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Saturday, 16 March 2013

Don't get a lawyer appoint a Guardian Ad Litem instead

One of the greatest problems in the modern age is that many people are simply not capable of representing themselves before a Court, a Civil Service department or tribunal.

The Legal Definition for a 'guardian ad litem' is a guardian appointed by the court to represent the interests of infants, the unborn, or incompetent persons in legal actions. Incompetent is 'not having the necessary skills to do something successfully'.

Ad Litem means for the purposes of a Court action and therefore distinguishes from a guardian as the Guardian Ad Litem has no control over the person or property of the person they are appointed to represent in Court.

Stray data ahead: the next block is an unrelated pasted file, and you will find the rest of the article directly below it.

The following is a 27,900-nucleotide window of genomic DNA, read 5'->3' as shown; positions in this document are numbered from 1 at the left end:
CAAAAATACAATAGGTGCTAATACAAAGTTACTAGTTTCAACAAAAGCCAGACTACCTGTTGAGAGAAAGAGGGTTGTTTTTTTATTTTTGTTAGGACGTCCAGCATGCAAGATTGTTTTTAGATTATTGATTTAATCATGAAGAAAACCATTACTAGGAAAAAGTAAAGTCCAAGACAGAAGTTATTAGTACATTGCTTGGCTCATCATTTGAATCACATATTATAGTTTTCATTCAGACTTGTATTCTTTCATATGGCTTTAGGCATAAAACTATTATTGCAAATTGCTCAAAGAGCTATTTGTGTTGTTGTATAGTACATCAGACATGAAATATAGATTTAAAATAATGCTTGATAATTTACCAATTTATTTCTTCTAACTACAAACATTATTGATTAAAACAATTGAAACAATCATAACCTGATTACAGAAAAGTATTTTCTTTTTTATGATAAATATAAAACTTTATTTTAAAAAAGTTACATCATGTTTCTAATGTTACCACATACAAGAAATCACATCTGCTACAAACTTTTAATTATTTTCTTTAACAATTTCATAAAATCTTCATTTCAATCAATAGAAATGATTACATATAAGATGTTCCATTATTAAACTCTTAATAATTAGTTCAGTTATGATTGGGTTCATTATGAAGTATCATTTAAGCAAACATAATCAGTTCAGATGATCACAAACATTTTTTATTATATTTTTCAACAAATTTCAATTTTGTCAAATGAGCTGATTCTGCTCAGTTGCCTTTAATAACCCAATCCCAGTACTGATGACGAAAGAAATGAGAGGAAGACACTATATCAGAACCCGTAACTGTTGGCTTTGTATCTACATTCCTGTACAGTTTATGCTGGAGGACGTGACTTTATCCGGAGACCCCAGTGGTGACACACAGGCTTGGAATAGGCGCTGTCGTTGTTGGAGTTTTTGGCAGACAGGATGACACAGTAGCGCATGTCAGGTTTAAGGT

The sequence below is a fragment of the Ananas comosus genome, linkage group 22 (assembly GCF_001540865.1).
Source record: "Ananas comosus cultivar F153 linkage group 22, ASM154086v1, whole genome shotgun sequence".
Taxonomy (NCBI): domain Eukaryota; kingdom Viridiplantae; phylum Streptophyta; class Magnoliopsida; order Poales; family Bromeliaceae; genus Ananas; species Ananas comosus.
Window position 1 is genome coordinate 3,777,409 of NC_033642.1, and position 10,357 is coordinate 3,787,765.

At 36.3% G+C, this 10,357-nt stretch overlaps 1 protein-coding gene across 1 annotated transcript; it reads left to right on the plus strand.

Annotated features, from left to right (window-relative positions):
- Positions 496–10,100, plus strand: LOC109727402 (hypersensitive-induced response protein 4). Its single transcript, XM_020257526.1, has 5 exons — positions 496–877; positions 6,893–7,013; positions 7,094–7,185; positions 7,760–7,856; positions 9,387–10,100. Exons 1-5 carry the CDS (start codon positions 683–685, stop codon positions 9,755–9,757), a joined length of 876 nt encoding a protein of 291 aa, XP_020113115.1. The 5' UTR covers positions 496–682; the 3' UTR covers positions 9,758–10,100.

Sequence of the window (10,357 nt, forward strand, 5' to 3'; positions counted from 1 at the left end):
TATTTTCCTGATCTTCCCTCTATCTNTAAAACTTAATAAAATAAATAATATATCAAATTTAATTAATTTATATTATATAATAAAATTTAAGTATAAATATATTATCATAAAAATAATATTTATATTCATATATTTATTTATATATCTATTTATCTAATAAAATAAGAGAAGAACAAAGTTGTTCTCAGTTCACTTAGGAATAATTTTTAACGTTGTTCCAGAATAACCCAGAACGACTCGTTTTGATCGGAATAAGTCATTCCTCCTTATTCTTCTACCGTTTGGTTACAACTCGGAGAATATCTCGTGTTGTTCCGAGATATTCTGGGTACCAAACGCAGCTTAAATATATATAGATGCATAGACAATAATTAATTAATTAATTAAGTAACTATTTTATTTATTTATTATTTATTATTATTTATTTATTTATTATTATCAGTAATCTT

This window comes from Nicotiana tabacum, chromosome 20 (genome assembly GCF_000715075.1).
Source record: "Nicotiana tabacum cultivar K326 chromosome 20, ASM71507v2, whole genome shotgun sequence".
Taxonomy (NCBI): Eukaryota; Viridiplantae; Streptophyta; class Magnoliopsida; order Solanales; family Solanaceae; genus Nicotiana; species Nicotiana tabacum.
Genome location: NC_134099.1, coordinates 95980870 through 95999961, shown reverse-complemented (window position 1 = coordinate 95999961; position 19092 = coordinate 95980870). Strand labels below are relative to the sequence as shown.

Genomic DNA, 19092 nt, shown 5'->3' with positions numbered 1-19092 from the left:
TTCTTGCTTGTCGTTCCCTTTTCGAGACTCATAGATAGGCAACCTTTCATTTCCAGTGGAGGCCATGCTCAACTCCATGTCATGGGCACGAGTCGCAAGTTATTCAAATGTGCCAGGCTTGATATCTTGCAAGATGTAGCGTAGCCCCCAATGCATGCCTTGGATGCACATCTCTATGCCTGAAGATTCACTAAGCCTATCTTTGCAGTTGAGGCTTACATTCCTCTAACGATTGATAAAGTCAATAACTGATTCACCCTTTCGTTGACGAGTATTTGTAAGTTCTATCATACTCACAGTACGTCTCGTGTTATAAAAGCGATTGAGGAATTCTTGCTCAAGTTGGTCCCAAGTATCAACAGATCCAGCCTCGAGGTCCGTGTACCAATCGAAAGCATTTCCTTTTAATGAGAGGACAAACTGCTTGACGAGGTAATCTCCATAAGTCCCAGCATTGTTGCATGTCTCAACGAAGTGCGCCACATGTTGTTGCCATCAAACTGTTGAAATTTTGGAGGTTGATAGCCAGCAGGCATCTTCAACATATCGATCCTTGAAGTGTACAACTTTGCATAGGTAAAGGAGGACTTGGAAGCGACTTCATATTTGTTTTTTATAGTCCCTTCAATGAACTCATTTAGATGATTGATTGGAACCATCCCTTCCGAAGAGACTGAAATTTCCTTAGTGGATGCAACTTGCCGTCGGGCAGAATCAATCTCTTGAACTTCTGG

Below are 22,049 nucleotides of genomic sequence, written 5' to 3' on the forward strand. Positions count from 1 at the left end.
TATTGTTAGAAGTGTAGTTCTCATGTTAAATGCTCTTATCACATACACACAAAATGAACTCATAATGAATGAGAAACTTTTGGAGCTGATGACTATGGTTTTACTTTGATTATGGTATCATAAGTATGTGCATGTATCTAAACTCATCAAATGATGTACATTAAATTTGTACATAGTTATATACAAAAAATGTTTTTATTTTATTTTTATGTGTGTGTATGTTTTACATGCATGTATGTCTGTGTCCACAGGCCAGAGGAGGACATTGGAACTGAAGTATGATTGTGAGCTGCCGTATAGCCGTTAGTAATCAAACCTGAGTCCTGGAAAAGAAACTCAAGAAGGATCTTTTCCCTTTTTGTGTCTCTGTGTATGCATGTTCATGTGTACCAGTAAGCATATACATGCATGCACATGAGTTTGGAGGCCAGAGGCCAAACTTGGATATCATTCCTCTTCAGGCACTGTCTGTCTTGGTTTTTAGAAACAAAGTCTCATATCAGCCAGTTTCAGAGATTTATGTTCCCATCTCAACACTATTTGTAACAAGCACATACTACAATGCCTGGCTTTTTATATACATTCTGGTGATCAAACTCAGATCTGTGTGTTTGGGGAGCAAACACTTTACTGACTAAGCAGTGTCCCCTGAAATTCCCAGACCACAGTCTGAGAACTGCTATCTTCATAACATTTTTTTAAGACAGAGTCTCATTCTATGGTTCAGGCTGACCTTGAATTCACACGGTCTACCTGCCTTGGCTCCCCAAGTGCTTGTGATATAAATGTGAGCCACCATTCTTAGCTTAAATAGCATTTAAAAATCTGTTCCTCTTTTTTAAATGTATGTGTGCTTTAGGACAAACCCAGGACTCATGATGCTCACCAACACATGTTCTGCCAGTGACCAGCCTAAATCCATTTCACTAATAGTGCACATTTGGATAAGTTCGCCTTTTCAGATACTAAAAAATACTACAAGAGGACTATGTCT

Therefore any person who lacks the skills necessary to properly adduce a case before a Court or to speak before the Court is entitled to appoint a Guardian Ad Litem of their choosing who will as far as the Court is concerned be them in any proceeding. Appointing a Guardian on the grounds of mental health [2006]JCR116. To be a Guardian Ad Litem is not without its own risk (see 1999 JLR111).

However if you find yourself in Court and wish to be properly represented and do not wish to have a lawyer speak for you, but do not believe that you are capable of acting on your own behalf, you are free to seek the appointment of a Guardian Ad Litem to speak on your behalf,